A few months later, on December 30, 2014 Schaefer sent Elizabeth May an email complimenting her for a decision she made earlier that month to present a “truther” petition to the House of Commons and encouraged her to double down. The rambling letter contains several anti-Semitic flourishes, including mention of the Protocols of the Elders of Zion and reference to Israeli “foreknowledge” of the 9/11 attacks. May took a lot of flack for the 9/11 petition and eventually more or less disavowed it, defending herself with the factually incorrect claim that MPs “have to” present to the House any petitions their constituents give them. This backdown offended Schaefer, who on July 30, 2015 sent an email to Elizabeth May quitting the Green Party “effective immediately,” citing May’s lack of dedication to the cause of 9/11 Trutherism. It appears this is the reason why Schaefer did not run in the October 19, 2015 general election.
Schaefer’s anti-Semitic video was not published on YouTube until nearly a year later, on June 17, 2016. After the Centre for Israel and Jewish Affairs expressed outrage and the CBC reported on it on July 15, 2016 Elizabeth May issued an official statement claiming to be “shocked” by Schaefer and her “terribly misguided and untrue statements.”
Later that same day, I, J.J. McCullough, and a guy named Daly de Gagné asked Elizabeth May some questions on Twitter. Our exchange went like this:
New questions for Elizabeth May:
1) Monika Schaefer’s 2014 email to you about Paul Estrin was clearly anti-Semitic. Why did you not initiate efforts to expel her from the party at that time?
2) According to Schaefer, you offered her an opportunity to remain a candidate in the 2014 Yellowhead by-election if she apologized to Estrin. This seems preposterous given anti-Semitism is a worldview and not something that can be cleared with a mere apology. Why were you interested in allowing Schaefer to continue to represent the Green Party? Will you release your email exchange with her so we can see the exact terms of any “deal” you offered her?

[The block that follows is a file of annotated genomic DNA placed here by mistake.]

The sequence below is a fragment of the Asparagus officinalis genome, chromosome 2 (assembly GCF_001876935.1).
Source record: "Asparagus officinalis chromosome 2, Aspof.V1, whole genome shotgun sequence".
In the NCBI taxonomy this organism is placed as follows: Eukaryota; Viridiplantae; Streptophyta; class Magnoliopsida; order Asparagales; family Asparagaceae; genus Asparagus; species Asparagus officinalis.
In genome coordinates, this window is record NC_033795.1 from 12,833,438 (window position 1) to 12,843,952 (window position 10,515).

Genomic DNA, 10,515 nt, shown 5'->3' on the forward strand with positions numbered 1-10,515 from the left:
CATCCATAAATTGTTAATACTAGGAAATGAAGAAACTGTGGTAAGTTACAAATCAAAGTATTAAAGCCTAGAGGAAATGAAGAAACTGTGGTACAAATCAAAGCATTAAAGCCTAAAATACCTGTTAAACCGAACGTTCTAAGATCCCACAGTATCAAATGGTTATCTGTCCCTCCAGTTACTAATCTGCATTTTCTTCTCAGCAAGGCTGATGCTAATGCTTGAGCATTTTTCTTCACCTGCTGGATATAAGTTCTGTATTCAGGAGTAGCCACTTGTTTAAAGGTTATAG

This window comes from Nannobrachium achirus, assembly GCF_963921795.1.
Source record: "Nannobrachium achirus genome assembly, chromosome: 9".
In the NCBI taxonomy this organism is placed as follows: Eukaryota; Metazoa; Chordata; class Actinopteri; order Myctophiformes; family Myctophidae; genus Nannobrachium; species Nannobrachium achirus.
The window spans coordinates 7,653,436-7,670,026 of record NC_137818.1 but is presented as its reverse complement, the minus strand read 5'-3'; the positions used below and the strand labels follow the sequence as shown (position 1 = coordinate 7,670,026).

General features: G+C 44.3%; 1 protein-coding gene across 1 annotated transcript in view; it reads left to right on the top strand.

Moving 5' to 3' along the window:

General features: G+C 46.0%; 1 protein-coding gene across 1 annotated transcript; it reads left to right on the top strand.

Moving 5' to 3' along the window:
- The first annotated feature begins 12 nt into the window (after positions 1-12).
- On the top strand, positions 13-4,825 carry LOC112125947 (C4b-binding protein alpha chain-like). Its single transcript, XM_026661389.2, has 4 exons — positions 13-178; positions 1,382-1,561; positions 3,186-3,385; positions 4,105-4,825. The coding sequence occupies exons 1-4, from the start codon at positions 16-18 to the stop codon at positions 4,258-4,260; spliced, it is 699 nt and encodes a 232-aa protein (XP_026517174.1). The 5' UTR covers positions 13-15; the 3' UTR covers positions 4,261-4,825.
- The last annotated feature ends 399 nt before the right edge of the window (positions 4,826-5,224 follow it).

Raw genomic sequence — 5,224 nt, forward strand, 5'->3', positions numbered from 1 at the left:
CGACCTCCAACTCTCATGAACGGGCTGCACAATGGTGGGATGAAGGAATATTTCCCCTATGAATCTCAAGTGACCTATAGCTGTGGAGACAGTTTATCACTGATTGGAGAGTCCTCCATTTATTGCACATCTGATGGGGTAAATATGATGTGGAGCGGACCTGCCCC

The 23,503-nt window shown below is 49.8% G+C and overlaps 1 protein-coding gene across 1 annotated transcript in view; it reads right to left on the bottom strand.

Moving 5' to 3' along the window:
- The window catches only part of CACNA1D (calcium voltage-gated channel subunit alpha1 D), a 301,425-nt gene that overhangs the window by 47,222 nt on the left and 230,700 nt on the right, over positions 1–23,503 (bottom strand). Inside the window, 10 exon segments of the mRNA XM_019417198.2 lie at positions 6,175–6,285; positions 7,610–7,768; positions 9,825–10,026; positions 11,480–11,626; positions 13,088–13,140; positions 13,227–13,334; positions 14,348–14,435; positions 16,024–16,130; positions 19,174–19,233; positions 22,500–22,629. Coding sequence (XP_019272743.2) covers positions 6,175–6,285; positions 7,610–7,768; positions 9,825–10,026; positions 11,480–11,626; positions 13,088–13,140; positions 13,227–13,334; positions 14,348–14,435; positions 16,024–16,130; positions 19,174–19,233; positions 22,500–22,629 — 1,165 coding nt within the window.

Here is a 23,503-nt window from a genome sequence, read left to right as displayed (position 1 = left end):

3) What was Schaefer’s role in the Green party between August 2014 and July 2015?
4) Why did you lie about being “shocked” by Schaefer’s anti-Semitism, given you clearly had been exposed to it multiple times prior to her video?
5) Why did you tell Mr. Gagné that Monika Schaefer was going to be “expelled” from the Green Party when she had already quit? Did she rejoin the party at some point?
6) Why did you say Schaefer’s anti-Semitism was “not the reason” for her candidacy being disallowed in 2014? Did you consider her anti-Semitic criticism of Paul Estrin to be an offense distinct from general anti-Semitism? How anti-Semitic is a Green Party candidate allowed to be?
UPDATE: At an August 22, 2016 press conference in which she stated she would not, contrary to popular opinion, be stepping down as Green leader, Elizabeth May wandered into the topic of anti-semitism within her party, insisting “I don’t think there are anti-semitic people within the Green Party” and claiming the party was actually hyper-vigilant on this front. She claimed that the “only” time people have been disallowed to run for the Green Party was over what she called “this issue,” adding “I’m not going to say those people were anti-semitic, but there was concern.” It again begs the question as to what Elizabeth May considers anti-semitic.
UPDATE 2: On October 24, 2016 VICE reporter Mack Lamoureux reported that Ms. Schaefer was scheduled to speak at a Canadian neo-Nazi convention known as “Blood and Honour.”